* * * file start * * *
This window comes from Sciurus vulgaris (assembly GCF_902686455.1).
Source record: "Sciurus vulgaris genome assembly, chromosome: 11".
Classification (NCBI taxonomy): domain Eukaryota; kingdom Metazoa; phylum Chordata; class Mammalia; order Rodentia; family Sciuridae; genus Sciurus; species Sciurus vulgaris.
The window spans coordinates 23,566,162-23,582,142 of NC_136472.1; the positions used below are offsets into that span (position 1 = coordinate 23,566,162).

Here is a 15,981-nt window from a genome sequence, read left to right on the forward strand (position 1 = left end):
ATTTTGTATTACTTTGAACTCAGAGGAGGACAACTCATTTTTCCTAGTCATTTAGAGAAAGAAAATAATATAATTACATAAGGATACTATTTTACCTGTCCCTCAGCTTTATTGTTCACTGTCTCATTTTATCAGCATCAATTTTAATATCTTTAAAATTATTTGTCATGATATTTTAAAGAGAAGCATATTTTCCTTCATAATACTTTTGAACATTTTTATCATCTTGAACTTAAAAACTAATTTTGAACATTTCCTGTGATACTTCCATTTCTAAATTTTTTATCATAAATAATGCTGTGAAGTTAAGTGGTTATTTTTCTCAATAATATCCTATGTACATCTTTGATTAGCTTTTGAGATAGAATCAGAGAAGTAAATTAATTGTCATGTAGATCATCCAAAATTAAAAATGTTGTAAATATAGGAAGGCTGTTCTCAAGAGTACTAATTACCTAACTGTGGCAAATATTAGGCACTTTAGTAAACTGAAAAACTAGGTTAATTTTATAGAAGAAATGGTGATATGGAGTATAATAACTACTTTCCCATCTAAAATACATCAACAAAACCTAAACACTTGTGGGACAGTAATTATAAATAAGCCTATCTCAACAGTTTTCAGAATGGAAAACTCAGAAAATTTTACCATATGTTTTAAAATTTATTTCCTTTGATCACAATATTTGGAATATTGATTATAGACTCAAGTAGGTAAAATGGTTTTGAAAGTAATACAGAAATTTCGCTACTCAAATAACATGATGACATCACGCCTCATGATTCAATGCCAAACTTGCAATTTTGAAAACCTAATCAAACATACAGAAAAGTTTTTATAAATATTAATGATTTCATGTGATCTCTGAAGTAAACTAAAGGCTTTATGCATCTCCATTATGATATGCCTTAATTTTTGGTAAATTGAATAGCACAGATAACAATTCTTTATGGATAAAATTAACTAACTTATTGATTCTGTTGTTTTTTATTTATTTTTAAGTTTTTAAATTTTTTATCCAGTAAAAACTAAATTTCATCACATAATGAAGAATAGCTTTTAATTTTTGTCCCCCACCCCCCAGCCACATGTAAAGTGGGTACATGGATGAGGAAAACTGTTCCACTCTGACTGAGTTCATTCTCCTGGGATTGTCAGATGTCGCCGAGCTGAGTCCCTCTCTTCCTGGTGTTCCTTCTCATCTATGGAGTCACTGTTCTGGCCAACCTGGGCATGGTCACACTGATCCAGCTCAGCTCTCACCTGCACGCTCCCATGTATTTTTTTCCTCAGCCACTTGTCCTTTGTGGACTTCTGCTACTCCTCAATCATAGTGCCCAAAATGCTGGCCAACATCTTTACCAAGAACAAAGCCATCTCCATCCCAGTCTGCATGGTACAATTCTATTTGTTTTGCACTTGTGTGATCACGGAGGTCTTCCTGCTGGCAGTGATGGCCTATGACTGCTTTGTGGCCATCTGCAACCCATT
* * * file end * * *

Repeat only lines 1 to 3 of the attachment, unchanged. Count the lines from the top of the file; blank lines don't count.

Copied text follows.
This window comes from Sciurus vulgaris (assembly GCF_902686455.1).
Source record: "Sciurus vulgaris genome assembly, chromosome: 11".
Classification (NCBI taxonomy): domain Eukaryota; kingdom Metazoa; phylum Chordata; class Mammalia; order Rodentia; family Sciuridae; genus Sciurus; species Sciurus vulgaris.